Monday, November 05, 2007

It Is a Big Deal

Here it is 5 days into November and I have failed to mention that it's National Diabetes Month.

I've said before that I would love to see a sea of gray (Gray, really? That's the color we got? Yep, we've just got to go with it.) in November much like the sea of pink we see in October. I'd like to sit down with whoever is in charge of Breast Cancer Awareness month and pick their brain.

Last November I asked everyone to post the diabetes ribbon in their sidebar. Even if you don't have a blog about diabetes, how about post the ribbon and at least mention it's National Diabetes Month.

So, here's the ribbon. Once again, I'd like you to copy, paste, and post.

Why should you blog about it? Why make a big deal about it?

A lot of people think they are just fine, you deal with it and move on. Some say, diabetes doesn't really affect me. I check my sugar and I give insulin and I move on. It's no big deal.

Problem is, it is a big deal.

** In the U.S., the number of deaths from diabetes is more than 180,000 each year – and climbing.

** In the U.S., the number of hospitalizations for diabetes is about 600,000 each year – and climbing.

** In the U.S., the number of people suffering from diabetes is about 16,000,000 – and climbing.

** Data from the Centers for Disease Control and Prevention indicate that one in three American children born in the year 2000 will develop diabetes during the course of their lives

That's just in the US people, let's look at the rest of the world.

**Ghana: Over 3.2 Million People Die of Diabetes Every Year; Go read this article and see if you still think it's no big deal.

**A person in Zambia who requires insulin has a life expectancy of 11 years. A person in Mali can expect to live 30 months. In Mozambique a person with Type 1 diabetes will die within one year of diagnosis.

If I lived in Mozambique , Riley would be dead by now. Not only that, but he probably would have suffered long before he died.

I've heard it said that we shouldn't complain. There are much worse diseases, incurable diseases even. I'd like to remind you that diabetes is incurable as well. In places like Mozambique the diagnosis of Type 1 diabetes is just as much a death sentence as a diagnosis of cancer or AIDS.

**Globally, at least one person dies every 10 seconds out of the disease.

**High Blood Sugar a Global Killer; go to this study done by Harvard to learn more.

Here's a few more statistics for you:

** Every 10 seconds a person dies from diabetes-related causes.

** 3.5 million deaths are attributable to diabetes each year.

** Diabetes kills as many people each year as HIV/AIDS

** Type 1 diabetes is growing by 3% each year. It is increasing the fastest among very young children.

** More and more children are developing Type 2 diabetes.

Let's touch on some complications that can develop from this disease, even if you have what is considered "good control", these complications can still happen to you.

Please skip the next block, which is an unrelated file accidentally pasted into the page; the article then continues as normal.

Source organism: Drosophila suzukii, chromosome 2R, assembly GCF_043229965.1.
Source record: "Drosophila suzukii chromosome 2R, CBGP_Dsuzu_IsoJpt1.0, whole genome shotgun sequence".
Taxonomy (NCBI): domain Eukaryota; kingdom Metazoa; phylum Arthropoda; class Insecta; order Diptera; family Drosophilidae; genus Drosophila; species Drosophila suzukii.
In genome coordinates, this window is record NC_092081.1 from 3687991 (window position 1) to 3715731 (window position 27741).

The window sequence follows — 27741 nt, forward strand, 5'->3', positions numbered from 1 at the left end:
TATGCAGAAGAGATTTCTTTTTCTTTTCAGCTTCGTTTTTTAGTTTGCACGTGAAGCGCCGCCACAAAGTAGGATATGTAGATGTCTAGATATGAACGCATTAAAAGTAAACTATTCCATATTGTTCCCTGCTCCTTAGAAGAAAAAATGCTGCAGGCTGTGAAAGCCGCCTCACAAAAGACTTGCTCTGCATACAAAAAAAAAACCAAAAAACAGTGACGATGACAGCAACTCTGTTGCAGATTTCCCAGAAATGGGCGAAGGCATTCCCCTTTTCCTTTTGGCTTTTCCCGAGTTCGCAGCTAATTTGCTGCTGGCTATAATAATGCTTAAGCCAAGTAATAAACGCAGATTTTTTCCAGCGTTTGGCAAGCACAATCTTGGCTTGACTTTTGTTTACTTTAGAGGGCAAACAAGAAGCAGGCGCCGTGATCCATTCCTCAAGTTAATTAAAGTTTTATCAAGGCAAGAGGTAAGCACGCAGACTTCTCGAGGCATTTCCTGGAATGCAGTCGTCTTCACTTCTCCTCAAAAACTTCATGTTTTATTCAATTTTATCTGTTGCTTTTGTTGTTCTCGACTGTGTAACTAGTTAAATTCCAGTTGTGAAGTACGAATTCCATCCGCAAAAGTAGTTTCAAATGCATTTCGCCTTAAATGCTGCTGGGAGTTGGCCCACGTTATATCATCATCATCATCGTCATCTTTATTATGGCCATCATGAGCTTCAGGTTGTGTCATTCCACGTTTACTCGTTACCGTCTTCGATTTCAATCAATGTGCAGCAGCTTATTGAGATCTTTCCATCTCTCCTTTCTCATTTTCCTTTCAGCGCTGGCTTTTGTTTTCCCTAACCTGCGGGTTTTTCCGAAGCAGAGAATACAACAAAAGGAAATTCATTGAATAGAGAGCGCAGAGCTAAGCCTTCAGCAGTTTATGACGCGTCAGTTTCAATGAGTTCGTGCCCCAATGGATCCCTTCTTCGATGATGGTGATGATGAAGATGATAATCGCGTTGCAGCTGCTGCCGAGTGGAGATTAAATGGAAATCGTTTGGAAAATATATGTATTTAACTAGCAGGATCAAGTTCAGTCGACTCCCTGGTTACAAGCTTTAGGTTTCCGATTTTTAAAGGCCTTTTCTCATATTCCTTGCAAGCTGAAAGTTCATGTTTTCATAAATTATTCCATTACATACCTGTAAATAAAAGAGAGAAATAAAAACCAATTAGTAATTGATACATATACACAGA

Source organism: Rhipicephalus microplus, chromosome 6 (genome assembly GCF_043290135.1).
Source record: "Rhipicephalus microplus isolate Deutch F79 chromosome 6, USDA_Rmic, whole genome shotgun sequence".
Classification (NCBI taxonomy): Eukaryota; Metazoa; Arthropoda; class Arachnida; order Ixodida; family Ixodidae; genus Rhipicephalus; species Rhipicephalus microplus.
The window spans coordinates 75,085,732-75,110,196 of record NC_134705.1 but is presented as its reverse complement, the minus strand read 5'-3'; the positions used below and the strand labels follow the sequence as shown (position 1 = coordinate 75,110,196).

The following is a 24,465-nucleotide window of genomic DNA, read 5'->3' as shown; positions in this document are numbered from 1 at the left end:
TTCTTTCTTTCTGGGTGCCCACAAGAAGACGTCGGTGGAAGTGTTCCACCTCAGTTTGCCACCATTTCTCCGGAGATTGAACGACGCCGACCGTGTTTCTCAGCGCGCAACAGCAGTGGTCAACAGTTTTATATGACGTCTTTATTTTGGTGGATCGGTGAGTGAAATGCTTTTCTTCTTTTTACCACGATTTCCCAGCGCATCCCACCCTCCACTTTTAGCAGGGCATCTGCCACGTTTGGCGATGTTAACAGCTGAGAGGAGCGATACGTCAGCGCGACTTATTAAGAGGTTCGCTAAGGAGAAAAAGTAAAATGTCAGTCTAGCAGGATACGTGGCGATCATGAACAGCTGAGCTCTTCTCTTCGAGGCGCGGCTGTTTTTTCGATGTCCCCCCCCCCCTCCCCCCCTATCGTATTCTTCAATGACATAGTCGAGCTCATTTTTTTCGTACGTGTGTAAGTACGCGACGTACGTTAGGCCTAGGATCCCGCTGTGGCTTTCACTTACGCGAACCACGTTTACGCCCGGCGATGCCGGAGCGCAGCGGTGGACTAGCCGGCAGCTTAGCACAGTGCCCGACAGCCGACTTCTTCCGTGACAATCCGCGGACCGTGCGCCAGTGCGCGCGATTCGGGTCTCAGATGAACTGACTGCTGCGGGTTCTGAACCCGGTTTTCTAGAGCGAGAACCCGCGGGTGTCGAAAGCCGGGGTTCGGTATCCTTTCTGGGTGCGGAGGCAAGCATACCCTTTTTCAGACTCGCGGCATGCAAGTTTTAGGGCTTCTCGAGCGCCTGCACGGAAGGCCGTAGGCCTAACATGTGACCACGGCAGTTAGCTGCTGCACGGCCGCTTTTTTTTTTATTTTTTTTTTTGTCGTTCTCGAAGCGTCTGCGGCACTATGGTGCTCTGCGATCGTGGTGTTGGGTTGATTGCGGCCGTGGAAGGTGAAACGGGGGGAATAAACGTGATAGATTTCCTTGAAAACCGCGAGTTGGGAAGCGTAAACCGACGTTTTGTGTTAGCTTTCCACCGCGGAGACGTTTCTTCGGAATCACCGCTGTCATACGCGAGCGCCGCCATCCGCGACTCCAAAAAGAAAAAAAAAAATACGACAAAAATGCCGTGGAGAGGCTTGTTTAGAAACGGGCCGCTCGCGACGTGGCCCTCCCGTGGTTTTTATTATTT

**Diabetes is the leading cause of heart attack, stroke, blindness, amputation, and kidney failure.

**Diabetic retinopathy causes 12,000 to 24,000 new cases of blindness each year.

According to Prevent Blindness America (PBA), there are 5.3 million Americans age 18 and older with diabetic retinopathy. Diabetic retinopathy affects the tiny blood vessels of the retina, causing them to break down, leak or become blocked. Unhealthy new blood vessels may also grow, distorting vision over time.

**2 out of every 3 people with diabetes will die from heart disease or stroke.

**4 people's legs are amputated every 3 seconds as a result of diabetic complications.

Yes, it is a very big deal, and it's our job to make people aware.

Please help spread the word. Feel free to use any of the statistics that I have posted here.

Here are some links where the information came from.,000-Cases-Of-Blindness-Every-Year.asp

(Edit: Allison pointed out that the Unite for Diabetes circle is much cooler than the boring gray ribbon. I agree. So, if you'd rather use the circle, here it is.)

Copy, paste, post.


Allison said...

Penny, I vote we completely get rid of that gray ribbon and focus on spreading the blue circle - which is the symbol of the Unite for Diabetes campaign. It's a much more attractive symbol, don't you think? And who says we need to have a ribbon, anyway? I think a blue circle helps us stand out amongst the crowd!

Penny said...


You are right. I like the blue circle much better.

I'll edit my post and put it in too.

Paige said...

Thanks for this, Penny. Great post.

Naomi said...

Very well written, Penny. I like the blue circle, too. It is aesthetically pleasing, and I think it captures attention much more than the ribbon. The ribbon is being used for everything. We need to stand out.

Shannon said...

I have the grey ribbon on my fridge. Must get it on my van!!

Once they get a blue circle out there, that'll go on too.

Thanks for this post~!

Vivian said...

Great post. I loved that you posted all those facts, they are very grabbing and sadly true.

Penny said...


I noticed the grey ribbon on your fridge in a picture on your blog. I have the ribbon on my car. It is the exact same as the ribbon in my blog. I noticed yours is written in cursive. I like it better. I'll be getting a blue circle too when I find one.


Those statistics are sad, but very, very true. The one that got to me the most was that in Mozambique if you are diagnosed with Type 1 you will be dead within a year. How horrible. Those poor people, those poor parents. We are truly blessed.